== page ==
An Afternoon With Stephen Sondheim or Diary Excerpt of a Fanatic

A Funny Thing Happened on the Way to the Forum

A very talented and very fanatical friend of ours took off to see Stephen Sondheim in Melbourne, while Mr Sondheim was here to see the hit production of A Funny Thing Happened on the Way to the Forum and answer a few questions in a forum of a different kind…


Contributed by Darren Heskes 


What started as “An Evening with Stephen Sondheim” for me became “two postponed evenings with Sondheim” (he had fallen in England whilst walking and talking, fracturing his  right wrist), 2 non refundable airline tickets, a hotel room that had been paid for (which resulted in me going to Melbourne just to use up the accommodation and second airline ticket), and a “hang the expense, I’ll take the family down South and pay extra to see Forum weekend. Like I had money to burn!


It wasn’t the latest Smash hit  musical or  Lady Gaga concert that  the obsessive ones sell their parents to see, so why do all this to see an 82-year old man being asked questions that I already knew the answers to?




Of all the people in this world Sondheim is the only one I would ever  make this kind of effort to see.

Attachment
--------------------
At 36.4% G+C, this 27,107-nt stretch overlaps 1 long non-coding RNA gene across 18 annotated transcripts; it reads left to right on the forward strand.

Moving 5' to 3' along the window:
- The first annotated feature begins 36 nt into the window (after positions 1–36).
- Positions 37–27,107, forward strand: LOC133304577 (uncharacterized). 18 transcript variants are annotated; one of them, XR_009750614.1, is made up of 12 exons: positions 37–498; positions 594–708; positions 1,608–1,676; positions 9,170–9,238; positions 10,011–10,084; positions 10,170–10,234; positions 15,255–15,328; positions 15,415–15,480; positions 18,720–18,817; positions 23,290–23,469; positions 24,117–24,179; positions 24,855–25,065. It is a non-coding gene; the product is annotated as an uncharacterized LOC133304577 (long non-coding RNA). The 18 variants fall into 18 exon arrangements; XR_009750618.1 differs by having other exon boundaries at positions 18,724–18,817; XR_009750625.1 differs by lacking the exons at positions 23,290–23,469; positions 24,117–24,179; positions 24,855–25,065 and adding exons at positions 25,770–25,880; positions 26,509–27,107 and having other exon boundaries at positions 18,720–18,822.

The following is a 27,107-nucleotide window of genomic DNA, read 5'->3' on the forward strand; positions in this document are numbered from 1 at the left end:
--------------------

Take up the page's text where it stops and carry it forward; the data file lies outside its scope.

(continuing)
I could have bought a ticket to New York and camped outside his place for the same cost.

A career spanning over 55 years as the ultimate theatre songwriter: lyricist  for West Side Story and Gypsy leading to his eventual destiny providing music and lyrics to his  revolutionary and sometimes daring masterpieces Forum, Company, Follies, A Little Night Music, Sweeney Todd, Sunday in the Park with George (my number one musical of all time), Into the Woods, Assassins and Passion. He  has worked with  some of the biggest Broadway and West End  giants and I could spew forth wads of info your way but come on! You have a computer…Look him up. If you’re unfamiliar then it’s time to get acquainted as there will never be another Sondheim, just as there’ll never be another Shakespeare or da Vinci.